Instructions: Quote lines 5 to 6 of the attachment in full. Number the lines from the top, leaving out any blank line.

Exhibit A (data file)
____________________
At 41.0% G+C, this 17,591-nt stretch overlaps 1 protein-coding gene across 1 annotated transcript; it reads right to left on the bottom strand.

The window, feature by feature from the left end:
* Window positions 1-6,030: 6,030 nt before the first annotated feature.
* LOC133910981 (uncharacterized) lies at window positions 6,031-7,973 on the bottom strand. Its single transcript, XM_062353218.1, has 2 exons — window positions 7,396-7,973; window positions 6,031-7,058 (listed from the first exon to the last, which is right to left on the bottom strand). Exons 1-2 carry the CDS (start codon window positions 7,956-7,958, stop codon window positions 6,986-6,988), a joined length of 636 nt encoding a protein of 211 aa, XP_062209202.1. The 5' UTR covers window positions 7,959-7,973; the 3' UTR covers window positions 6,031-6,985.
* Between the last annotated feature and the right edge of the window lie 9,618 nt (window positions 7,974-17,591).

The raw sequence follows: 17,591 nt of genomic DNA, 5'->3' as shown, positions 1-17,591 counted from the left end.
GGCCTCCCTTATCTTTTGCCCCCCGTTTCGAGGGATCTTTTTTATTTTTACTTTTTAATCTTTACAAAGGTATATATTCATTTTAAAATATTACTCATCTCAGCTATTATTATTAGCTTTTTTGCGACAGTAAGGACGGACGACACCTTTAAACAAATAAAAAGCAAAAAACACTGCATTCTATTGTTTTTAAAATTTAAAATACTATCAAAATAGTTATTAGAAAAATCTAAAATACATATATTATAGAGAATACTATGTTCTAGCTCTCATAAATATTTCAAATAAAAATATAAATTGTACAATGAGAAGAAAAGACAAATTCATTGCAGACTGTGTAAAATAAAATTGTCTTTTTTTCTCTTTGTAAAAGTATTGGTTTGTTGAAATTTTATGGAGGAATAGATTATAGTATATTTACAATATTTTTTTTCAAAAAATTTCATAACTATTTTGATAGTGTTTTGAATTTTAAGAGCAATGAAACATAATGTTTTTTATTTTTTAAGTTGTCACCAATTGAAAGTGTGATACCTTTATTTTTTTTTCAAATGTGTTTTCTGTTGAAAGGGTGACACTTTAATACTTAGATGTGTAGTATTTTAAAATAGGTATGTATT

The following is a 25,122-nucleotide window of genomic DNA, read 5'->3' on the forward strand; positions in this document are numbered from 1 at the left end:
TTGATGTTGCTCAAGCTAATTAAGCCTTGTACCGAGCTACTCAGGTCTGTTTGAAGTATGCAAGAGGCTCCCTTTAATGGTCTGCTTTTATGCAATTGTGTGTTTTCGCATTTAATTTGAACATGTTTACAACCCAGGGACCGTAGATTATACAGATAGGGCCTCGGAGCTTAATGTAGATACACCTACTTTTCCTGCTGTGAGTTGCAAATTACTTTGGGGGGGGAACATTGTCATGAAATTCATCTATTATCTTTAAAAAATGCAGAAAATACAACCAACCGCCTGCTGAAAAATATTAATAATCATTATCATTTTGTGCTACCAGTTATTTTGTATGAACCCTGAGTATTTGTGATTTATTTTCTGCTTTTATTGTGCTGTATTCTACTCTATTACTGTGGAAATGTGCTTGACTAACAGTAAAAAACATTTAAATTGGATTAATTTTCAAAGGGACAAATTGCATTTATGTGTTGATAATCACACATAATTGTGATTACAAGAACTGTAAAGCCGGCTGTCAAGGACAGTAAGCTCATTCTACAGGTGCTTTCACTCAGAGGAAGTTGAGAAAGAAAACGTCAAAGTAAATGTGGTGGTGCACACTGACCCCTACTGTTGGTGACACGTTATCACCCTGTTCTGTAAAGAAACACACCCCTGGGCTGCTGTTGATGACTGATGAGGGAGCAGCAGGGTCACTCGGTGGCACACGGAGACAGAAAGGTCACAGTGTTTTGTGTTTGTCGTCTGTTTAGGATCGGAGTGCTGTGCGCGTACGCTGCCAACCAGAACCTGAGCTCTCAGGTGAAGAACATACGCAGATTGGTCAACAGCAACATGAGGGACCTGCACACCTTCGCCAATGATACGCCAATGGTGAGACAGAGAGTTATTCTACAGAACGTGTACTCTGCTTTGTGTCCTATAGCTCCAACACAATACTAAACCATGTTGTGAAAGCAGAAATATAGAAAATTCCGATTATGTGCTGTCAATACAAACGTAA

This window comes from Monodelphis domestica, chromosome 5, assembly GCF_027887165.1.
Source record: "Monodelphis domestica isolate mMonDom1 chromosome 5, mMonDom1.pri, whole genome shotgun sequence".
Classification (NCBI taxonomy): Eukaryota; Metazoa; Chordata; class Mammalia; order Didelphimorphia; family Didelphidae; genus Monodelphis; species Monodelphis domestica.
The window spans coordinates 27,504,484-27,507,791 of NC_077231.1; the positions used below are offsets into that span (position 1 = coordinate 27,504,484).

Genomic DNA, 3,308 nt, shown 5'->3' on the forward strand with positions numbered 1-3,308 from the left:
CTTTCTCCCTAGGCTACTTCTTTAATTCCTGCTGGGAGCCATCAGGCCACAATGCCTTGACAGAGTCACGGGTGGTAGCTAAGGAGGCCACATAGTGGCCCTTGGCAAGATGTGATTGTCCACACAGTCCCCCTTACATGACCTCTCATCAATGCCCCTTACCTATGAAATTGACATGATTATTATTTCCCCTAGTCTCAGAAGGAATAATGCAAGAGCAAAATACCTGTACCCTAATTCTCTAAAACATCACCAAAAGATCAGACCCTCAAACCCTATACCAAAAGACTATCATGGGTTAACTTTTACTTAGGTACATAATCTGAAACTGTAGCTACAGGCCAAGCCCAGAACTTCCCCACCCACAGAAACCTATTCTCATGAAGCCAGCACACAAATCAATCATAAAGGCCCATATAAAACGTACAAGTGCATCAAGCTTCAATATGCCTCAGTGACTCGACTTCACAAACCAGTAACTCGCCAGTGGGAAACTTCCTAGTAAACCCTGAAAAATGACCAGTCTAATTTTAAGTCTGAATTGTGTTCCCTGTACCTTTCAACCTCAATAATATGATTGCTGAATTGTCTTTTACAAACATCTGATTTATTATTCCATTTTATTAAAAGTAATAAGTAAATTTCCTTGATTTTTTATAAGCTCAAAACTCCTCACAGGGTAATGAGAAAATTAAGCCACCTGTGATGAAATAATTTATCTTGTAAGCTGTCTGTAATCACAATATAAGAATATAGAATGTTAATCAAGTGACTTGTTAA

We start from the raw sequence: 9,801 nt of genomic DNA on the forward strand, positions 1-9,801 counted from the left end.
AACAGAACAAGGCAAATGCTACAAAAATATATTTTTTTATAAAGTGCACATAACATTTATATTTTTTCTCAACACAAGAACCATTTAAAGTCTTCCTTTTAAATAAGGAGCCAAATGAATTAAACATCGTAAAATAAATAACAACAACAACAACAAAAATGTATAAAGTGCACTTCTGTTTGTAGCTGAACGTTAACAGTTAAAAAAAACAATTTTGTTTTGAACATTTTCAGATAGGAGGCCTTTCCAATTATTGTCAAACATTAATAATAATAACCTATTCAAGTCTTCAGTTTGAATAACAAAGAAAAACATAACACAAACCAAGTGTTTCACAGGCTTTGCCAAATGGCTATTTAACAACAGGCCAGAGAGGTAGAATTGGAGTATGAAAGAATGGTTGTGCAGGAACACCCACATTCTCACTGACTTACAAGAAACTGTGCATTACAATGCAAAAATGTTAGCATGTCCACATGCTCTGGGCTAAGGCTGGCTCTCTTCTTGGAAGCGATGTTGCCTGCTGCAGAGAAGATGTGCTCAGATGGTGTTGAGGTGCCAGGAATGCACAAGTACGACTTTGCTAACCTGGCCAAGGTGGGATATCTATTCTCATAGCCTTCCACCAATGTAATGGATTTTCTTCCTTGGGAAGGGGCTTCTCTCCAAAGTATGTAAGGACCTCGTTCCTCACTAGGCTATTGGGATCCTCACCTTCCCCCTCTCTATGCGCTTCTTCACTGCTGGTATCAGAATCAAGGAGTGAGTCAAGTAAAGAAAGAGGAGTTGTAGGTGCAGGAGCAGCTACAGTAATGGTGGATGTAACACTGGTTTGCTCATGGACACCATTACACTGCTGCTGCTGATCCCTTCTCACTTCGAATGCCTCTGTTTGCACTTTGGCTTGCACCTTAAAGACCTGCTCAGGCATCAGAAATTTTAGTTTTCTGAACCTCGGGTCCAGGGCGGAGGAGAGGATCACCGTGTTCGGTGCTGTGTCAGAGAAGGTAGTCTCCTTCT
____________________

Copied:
* Between the last annotated feature and the right edge of the window lie 9,618 nt (window positions 7,974-17,591).

The raw sequence follows: 17,591 nt of genomic DNA, 5'->3' as shown, positions 1-17,591 counted from the left end.